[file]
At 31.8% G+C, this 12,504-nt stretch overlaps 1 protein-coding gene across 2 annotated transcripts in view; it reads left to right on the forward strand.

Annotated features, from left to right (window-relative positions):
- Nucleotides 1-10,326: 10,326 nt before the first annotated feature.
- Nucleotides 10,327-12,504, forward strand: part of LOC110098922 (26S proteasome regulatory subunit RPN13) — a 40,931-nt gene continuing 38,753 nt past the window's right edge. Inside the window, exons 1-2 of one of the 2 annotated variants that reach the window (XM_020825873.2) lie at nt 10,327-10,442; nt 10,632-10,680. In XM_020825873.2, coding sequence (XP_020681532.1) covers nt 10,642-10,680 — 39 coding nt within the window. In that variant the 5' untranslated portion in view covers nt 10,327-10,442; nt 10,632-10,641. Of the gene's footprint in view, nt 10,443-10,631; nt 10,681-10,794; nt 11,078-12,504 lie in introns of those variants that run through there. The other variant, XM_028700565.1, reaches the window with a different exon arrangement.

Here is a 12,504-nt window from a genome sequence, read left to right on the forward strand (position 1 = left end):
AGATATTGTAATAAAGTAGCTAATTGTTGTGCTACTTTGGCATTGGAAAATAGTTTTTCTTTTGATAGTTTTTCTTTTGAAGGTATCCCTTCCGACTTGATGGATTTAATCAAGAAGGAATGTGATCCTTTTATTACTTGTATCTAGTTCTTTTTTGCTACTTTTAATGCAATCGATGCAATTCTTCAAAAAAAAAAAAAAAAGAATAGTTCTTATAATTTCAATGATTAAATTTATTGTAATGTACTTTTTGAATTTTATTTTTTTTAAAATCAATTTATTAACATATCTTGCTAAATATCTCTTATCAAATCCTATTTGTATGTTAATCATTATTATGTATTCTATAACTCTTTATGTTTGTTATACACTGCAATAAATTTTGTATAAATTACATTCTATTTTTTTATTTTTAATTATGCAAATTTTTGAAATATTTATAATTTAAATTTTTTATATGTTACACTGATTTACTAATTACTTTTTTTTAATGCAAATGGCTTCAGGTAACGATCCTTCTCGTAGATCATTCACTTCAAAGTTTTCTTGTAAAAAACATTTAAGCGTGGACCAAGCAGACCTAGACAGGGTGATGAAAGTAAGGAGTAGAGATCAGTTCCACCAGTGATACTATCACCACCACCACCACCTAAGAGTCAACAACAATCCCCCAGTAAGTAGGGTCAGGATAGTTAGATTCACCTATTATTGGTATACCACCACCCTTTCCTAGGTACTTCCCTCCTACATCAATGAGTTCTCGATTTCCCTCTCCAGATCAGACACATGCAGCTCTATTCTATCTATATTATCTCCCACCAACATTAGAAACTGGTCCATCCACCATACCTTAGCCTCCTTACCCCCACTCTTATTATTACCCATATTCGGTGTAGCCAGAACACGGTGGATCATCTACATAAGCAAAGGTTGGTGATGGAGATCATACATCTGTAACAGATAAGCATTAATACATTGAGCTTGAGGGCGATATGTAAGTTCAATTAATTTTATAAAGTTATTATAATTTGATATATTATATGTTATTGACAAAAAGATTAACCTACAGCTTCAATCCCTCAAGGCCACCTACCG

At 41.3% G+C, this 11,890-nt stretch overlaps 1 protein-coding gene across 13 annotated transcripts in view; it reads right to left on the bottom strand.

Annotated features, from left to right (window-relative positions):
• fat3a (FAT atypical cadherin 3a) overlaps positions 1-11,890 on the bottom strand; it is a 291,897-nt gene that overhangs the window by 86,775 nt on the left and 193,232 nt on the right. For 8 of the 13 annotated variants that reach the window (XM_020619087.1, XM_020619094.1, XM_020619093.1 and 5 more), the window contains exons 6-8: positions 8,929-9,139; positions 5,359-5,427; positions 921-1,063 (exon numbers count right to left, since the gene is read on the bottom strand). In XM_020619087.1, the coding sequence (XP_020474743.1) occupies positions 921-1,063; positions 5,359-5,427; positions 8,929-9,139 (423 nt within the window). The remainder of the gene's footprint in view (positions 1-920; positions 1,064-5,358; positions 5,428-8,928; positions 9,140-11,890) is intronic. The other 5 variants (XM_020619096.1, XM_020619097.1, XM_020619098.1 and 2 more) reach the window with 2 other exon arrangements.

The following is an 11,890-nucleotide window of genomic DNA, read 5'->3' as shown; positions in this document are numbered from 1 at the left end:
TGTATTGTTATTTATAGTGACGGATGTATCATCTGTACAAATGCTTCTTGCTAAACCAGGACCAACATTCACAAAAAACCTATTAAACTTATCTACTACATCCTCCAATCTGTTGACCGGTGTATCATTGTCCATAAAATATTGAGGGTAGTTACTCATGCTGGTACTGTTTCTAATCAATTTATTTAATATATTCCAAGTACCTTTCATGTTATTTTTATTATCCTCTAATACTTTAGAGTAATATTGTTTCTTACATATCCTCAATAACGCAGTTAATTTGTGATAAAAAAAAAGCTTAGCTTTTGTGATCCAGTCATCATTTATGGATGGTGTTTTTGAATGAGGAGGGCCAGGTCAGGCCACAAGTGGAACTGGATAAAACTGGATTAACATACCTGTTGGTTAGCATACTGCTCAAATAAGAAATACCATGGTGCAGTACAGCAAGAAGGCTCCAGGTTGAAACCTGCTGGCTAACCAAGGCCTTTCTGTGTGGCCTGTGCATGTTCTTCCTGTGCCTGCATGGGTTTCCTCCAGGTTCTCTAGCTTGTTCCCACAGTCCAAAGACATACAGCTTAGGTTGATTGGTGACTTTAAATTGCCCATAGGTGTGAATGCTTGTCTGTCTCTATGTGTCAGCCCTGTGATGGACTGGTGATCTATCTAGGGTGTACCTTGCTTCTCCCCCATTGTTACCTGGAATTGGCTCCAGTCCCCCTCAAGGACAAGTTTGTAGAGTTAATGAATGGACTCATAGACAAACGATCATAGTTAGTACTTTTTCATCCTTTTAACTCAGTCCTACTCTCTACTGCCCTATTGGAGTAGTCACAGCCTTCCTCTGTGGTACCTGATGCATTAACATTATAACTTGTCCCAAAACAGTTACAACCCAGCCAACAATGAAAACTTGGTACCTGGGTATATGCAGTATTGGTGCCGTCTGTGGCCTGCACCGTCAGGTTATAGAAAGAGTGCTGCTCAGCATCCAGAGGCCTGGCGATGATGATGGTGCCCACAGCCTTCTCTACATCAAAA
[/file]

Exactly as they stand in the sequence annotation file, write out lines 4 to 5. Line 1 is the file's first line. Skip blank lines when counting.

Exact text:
- Nucleotides 10,327-12,504, forward strand: part of LOC110098922 (26S proteasome regulatory subunit RPN13) — a 40,931-nt gene continuing 38,753 nt past the window's right edge. Inside the window, exons 1-2 of one of the 2 annotated variants that reach the window (XM_020825873.2) lie at nt 10,327-10,442; nt 10,632-10,680. In XM_020825873.2, coding sequence (XP_020681532.1) covers nt 10,642-10,680 — 39 coding nt within the window. In that variant the 5' untranslated portion in view covers nt 10,327-10,442; nt 10,632-10,641. Of the gene's footprint in view, nt 10,443-10,631; nt 10,681-10,794; nt 11,078-12,504 lie in introns of those variants that run through there. The other variant, XM_028700565.1, reaches the window with a different exon arrangement.

Here is a 12,504-nt window from a genome sequence, read left to right on the forward strand (position 1 = left end):